Branch went down. His friends knew he’d been shot, but they had no idea how bad the damage was. His chest waders were rapidly filling up with blood, but they couldn’t see. Still, they acted fast, calling 911 and loading him up in the Ranger. They decided to drive to the highway – the closest access point for an ambulance or helicopter – rather than back to the camp.

“That one decision right there probably saved my life,” Branch says.

His friends didn’t realize the severity until much later, when paramedics removed Branch’s waders and they saw how much blood he’d lost. But he knew instantly – he was fighting for his life. 

“Immediately I knew it was bad just because of how my body reacted,” he says. “It was like somebody put a vacuum on my head and sucked 90 percent of my energy out of me in an instant.

“I was just trying to stay awake and stay alive. It felt like an elephant was sitting on my chest. No matter how hard I tried, I couldn’t get enough air in that moment. That was the scariest part to me.”

Ten minutes after they loaded him in the Ranger, they reached the highway. Five minutes after that, volunteer firemen from Eagle Lake arrived, cutting his waders off and putting a tourniquet on his leg. They secured Branch on a stretcher, fearing it was already too late. 

“I just remember thinking about my son and my wife, and then just thinking that was going to be it. I would never see them again,” Branch says. 

Branch remembers the fear, exacerbated by each bump and curve in the road. He remembers trying to catch his breath, and failing. 

He doesn’t remember dying – he coded twice for almost an hour in total. 

He does remember the roof of the ambulance, and how it slowly disappeared from view.

“And then nothing,” he says. “From there on, I remember absolutely nothing for the next 12 days.”

THE DREAMS WERE WILD, vivid enough that Branch still remembers them today, weird enough, at times, that he’d rather not share the exact details. 

For the 12 days Branch lay in a medically-induced coma in the University of Mississippi Medical Center in Jackson, receiving enough blood in transfusions to keep 40 people alive, his leg amputated just below the hip by the doctors in an effort to save his life, his sleep was full of odd ideations, ridiculous fantasies. His wife, parents, son, family, and friends waited and worried and wondered if he would be the same when he woke up.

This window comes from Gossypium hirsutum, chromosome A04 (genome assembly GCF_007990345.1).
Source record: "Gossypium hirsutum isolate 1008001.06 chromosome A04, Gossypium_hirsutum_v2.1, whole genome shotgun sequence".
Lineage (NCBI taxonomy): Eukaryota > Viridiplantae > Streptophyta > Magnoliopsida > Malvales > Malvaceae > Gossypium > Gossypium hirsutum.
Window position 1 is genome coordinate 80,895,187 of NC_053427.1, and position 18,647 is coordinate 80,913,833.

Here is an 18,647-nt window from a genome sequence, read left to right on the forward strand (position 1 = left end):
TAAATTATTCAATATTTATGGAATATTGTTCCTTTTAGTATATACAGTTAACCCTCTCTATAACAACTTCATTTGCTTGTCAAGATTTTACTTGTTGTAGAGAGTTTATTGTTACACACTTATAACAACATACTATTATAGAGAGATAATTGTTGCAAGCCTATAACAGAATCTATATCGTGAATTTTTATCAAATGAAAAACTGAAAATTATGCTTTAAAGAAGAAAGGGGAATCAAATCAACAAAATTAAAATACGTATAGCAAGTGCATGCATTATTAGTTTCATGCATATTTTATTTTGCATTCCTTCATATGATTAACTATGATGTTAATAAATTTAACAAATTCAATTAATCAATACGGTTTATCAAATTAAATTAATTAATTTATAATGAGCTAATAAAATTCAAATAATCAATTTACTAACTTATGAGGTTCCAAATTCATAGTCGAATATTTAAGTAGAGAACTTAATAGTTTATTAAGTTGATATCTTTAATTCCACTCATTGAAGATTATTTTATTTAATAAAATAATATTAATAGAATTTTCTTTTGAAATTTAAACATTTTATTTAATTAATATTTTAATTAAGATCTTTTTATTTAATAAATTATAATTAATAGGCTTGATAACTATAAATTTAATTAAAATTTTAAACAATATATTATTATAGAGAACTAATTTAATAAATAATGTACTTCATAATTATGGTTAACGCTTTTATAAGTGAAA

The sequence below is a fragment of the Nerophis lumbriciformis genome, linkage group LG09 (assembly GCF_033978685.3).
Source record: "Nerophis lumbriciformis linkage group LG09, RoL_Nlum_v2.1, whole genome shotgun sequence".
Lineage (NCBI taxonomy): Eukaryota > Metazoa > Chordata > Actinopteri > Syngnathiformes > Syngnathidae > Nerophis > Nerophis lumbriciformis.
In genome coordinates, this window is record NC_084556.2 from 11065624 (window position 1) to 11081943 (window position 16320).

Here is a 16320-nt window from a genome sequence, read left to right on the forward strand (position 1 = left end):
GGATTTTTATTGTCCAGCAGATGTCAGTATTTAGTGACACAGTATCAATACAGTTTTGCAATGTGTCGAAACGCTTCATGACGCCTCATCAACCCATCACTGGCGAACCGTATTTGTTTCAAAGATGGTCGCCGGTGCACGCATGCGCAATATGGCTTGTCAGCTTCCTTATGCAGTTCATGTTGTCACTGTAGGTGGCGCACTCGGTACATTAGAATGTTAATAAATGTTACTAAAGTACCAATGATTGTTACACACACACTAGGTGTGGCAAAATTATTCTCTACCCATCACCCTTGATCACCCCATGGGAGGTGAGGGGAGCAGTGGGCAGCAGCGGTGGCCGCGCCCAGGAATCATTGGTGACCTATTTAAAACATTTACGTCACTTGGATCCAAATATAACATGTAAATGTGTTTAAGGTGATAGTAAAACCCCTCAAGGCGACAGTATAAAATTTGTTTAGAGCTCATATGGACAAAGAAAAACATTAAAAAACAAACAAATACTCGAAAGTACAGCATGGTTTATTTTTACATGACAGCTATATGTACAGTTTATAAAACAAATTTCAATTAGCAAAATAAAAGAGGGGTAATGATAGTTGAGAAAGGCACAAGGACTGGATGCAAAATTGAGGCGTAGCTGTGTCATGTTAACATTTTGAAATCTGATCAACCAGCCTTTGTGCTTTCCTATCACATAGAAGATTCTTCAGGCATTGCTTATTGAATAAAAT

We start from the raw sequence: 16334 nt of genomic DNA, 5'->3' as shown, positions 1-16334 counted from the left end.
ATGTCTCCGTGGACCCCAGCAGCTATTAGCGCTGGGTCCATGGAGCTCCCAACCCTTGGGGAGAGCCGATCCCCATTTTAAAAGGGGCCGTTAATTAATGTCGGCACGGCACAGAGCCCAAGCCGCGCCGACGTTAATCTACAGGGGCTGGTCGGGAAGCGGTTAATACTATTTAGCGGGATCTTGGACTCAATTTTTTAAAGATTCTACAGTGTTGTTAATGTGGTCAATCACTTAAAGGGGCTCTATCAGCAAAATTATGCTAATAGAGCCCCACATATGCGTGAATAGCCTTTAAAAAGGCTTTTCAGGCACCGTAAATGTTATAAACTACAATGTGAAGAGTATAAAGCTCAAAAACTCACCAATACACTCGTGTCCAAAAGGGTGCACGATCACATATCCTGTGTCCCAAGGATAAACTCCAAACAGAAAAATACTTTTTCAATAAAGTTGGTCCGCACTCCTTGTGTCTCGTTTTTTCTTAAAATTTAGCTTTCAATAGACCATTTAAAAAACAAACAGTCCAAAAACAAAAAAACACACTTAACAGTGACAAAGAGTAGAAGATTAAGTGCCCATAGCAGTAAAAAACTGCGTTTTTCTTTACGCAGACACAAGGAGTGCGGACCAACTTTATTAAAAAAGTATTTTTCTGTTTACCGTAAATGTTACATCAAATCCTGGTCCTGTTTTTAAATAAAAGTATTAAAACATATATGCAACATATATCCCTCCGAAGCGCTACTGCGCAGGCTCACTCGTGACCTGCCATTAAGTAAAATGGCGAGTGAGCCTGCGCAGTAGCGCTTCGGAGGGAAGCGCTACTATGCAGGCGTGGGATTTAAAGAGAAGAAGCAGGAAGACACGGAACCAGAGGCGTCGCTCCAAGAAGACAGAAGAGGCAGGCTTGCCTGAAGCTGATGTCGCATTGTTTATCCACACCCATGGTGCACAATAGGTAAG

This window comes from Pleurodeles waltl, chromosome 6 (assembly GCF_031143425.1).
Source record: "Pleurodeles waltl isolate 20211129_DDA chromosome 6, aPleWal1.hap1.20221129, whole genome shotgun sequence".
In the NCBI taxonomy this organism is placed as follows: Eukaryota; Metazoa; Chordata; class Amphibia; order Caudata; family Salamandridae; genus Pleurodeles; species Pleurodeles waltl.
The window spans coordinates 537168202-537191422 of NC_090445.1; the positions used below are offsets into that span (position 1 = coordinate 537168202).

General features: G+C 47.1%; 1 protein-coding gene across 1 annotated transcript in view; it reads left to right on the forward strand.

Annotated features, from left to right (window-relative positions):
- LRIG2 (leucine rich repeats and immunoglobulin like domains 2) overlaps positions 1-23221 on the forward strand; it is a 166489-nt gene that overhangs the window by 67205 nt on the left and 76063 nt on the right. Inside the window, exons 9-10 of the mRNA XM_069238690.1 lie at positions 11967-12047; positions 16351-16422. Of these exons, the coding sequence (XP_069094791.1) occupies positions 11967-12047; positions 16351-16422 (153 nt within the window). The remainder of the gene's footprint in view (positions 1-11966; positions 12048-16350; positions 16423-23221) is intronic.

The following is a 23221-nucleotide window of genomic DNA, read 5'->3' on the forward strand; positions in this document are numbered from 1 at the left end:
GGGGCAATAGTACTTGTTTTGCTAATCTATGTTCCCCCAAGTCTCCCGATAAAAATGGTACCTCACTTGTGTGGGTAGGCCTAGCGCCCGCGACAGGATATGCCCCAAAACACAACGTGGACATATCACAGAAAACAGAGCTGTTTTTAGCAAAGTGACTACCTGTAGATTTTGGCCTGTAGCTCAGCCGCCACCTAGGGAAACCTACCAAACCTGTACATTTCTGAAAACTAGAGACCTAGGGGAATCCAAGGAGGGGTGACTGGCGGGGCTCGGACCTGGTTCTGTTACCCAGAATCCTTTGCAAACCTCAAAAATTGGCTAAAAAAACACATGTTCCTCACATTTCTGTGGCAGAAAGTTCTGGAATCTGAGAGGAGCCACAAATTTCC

If he woke up. 

“When your heart stops for almost an hour and you have no blood flow, a lot of times, their personalities change or that may be brain dead at that point and become a vegetable,” Branch says. “That was one of their main concerns.”

When Matt did awake from his coma, his wife, Liana, knew quickly he was, mentally, still the same. He couldn’t say much, and he could move less, but when she put her hands on his face, he could clearly articulate two words – “Cold. Hands.” – in the exact right tone to let her know he’d prefer to remain untouched. 

“She said, ‘Right away, I knew, this is Matt, he’s here,'” he says. “It was just a huge relief to them.”

Relief quickly gave way to concern. That Branch would live was no longer of grave concern. How he would live, however, was. When he came to, he didn’t even realize his leg was gone. Phantom pain and powerful narcotics convinced him he still had both legs. He’d ask people to scratch his leg, and they’d stare at him, confused.

Two days after Branch regained consciousness, his father spelled it out as directly as only a father could. 

“He sat down and he said, ‘You know, man, they had to take your leg because of the gunshot to save your life.’ It kind of sank in on me for a second,” Branch says.Matt Branch  

“I sat there, and I thought about it, and in the end, I was just glad to be there, be alive, you know, be able to see my family again. And I think it sank in for a couple minutes. I looked up, looked my dad in the eye – he was kind of tearing up and everything – and I said, ‘Well, could you at least get me some mac and cheese or something?'”

At his lowest point, something kicked into gear for Branch. Every amputee awakes to a decision. When something so valuable, so assumed, so taken-for-granted as a limb is simply removed from your body, you must choose: to accept, or to reject. And perhaps it is not a choice you make, but rather one which chooses you.

However it came to be, the athlete in Branch – the one who learned, through competition and repetition, how to catalyze pain and transform it into motivation – took over.

“I just kind of sucked it up man,” he says. “It is what it is. What can I do about it now? That’s been my mindset throughout all of this. Every doctor that worked on me told me that there was no reason for me to still be alive. I was literally a walking miracle. 

“Well, I mean, not a walking miracle.”

Not yet. Not at that point, at least. 

But now? 

ONLY BECAUSE HE WEARS shorts can you tell.

Otherwise, if you drove by his house and saw Branch, wearing pants instead, power clean the metal bar and weighted plates to his chin, press them above his head, and walk down his driveway, one step at a time, you’d think he was any other CrossFit fanatic, perhaps with a slight limp on his left leg.

You wouldn’t know how long of a journey he’d actually been on, far longer than the length of his driveway.

Since doctors told Branch he’d never walk again over a year ago, he’s taken more than 140,000 steps in his prosthetic leg.